Concerns raised over number of vacant student homes in heartland communities

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A MASS exodus of students from their traditional heartlands in a Yorkshire city could help push down property prices - but there are fears it could also send the numbers of empty properties in those areas spiralling upwards.

Housing bosses in Leeds have launched a major investigation into the impact of the continuing flight of students from areas like Hyde Park, Headingley and Kirkstall into purpose-built flats in the city centre.

A report to Leeds City Council’s housing scrutiny panel claimed the “plethora” of student accommodation blocks in the city had led to “significant changes”.

“This has led to a situation of transition for some neighbourhoods and concerns about whether alternative demand for housing is present in areas where students have been found to be leaving, that can prevent an increase in empty properties,” the report said.

A meeting of the panel was told in the past families have been priced out of areas including Headingley, Kirkstall and Hyde Park by landlords who have pushed up property costs over the years. Landlords had also neglected the maintenance of many properties, confident rents would keep rolling in.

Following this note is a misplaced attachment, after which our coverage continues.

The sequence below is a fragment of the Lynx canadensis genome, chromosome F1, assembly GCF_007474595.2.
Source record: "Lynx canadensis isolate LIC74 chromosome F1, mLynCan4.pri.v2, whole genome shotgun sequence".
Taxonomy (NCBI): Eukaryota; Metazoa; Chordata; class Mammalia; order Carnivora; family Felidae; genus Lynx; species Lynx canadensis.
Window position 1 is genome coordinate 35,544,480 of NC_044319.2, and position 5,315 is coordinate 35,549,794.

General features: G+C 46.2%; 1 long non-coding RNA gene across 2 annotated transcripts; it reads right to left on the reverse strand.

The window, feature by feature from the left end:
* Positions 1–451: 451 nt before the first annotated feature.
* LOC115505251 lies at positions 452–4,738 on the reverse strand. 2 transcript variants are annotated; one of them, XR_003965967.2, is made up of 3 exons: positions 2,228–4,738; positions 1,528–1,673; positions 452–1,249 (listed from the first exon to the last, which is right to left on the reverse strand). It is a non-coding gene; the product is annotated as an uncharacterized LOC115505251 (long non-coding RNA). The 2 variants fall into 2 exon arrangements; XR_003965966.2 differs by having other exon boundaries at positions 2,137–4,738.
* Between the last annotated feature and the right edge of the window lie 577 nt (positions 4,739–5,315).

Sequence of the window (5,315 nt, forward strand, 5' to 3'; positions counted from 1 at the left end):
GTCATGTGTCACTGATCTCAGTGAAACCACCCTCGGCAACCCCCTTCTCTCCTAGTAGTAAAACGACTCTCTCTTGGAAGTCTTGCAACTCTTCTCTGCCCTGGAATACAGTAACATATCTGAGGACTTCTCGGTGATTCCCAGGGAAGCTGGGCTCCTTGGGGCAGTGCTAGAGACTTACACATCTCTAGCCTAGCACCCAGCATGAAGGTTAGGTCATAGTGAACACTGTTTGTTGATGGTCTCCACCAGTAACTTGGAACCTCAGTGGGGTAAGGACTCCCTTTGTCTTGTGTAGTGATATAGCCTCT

“To some extent, the landlords of LS6 are reaping what they sowed,” the council’s executive member for housing, Coun Peter Gruen, told colleagues.

Coun John Illingworth, who represents Kirkstall, added: “I am more worried that houses will be left vacant. There is a notional idea of income which cannot be achieved. We should be vigorously encouraging reducing the house prices and rents.”

Research has previously found there may be almost 5,000 “surplus” student bed spaces in Leeds due to an exodus to blocks of purpose-built flats. But concerns have also been raised those bed spaces - often in large houses converted into bedsits - could be difficult to return into the family market.

Leeds has a student population of 59,000. But with tuition fees impacting on application numbers, universities have previously been “reluctant” to predict student numbers beyond 2016.